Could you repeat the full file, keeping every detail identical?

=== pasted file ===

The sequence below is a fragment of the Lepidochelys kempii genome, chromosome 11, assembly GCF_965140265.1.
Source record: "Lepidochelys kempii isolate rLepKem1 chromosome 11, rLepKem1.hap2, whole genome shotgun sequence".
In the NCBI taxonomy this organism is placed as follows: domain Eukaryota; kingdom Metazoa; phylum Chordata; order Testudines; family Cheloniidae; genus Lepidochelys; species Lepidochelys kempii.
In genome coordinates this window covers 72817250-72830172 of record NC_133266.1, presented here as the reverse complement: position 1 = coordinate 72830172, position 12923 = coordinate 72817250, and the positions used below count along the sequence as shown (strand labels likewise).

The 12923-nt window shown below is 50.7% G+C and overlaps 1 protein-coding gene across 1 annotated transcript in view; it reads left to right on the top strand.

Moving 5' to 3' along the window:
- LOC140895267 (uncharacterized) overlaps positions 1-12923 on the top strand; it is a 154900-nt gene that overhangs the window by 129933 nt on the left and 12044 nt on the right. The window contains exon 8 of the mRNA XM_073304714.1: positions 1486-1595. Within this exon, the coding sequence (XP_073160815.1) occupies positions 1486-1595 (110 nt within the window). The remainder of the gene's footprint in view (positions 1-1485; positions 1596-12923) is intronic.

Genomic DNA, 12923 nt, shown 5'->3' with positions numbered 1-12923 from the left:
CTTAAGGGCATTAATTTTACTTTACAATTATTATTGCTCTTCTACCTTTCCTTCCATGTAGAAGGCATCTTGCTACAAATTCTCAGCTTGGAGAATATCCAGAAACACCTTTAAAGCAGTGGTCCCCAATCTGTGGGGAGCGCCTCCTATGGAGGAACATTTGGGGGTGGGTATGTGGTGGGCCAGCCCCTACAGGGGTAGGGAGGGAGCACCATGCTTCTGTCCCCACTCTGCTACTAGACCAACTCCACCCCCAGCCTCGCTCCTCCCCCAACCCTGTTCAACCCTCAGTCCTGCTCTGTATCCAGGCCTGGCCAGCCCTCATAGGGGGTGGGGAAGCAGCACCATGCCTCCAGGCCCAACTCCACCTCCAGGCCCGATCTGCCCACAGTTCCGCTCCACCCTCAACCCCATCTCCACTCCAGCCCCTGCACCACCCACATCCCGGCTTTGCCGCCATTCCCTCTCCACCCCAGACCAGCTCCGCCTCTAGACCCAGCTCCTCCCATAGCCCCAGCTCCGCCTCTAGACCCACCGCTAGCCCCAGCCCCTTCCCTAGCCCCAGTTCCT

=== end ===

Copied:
The sequence below is a fragment of the Lepidochelys kempii genome, chromosome 11, assembly GCF_965140265.1.
Source record: "Lepidochelys kempii isolate rLepKem1 chromosome 11, rLepKem1.hap2, whole genome shotgun sequence".
In the NCBI taxonomy this organism is placed as follows: domain Eukaryota; kingdom Metazoa; phylum Chordata; order Testudines; family Cheloniidae; genus Lepidochelys; species Lepidochelys kempii.
In genome coordinates this window covers 72817250-72830172 of record NC_133266.1, presented here as the reverse complement: position 1 = coordinate 72830172, position 12923 = coordinate 72817250, and the positions used below count along the sequence as shown (strand labels likewise).

The 12923-nt window shown below is 50.7% G+C and overlaps 1 protein-coding gene across 1 annotated transcript in view; it reads left to right on the top strand.

Moving 5' to 3' along the window:
- LOC140895267 (uncharacterized) overlaps positions 1-12923 on the top strand; it is a 154900-nt gene that overhangs the window by 129933 nt on the left and 12044 nt on the right. The window contains exon 8 of the mRNA XM_073304714.1: positions 1486-1595. Within this exon, the coding sequence (XP_073160815.1) occupies positions 1486-1595 (110 nt within the window). The remainder of the gene's footprint in view (positions 1-1485; positions 1596-12923) is intronic.

Genomic DNA, 12923 nt, shown 5'->3' with positions numbered 1-12923 from the left:
CTTAAGGGCATTAATTTTACTTTACAATTATTATTGCTCTTCTACCTTTCCTTCCATGTAGAAGGCATCTTGCTACAAATTCTCAGCTTGGAGAATATCCAGAAACACCTTTAAAGCAGTGGTCCCCAATCTGTGGGGAGCGCCTCCTATGGAGGAACATTTGGGGGTGGGTATGTGGTGGGCCAGCCCCTACAGGGGTAGGGAGGGAGCACCATGCTTCTGTCCCCACTCTGCTACTAGACCAACTCCACCCCCAGCCTCGCTCCTCCCCCAACCCTGTTCAACCCTCAGTCCTGCTCTGTATCCAGGCCTGGCCAGCCCTCATAGGGGGTGGGGAAGCAGCACCATGCCTCCAGGCCCAACTCCACCTCCAGGCCCGATCTGCCCACAGTTCCGCTCCACCCTCAACCCCATCTCCACTCCAGCCCCTGCACCACCCACATCCCGGCTTTGCCGCCATTCCCTCTCCACCCCAGACCAGCTCCGCCTCTAGACCCAGCTCCTCCCATAGCCCCAGCTCCGCCTCTAGACCCACCGCTAGCCCCAGCCCCTTCCCTAGCCCCAGTTCCT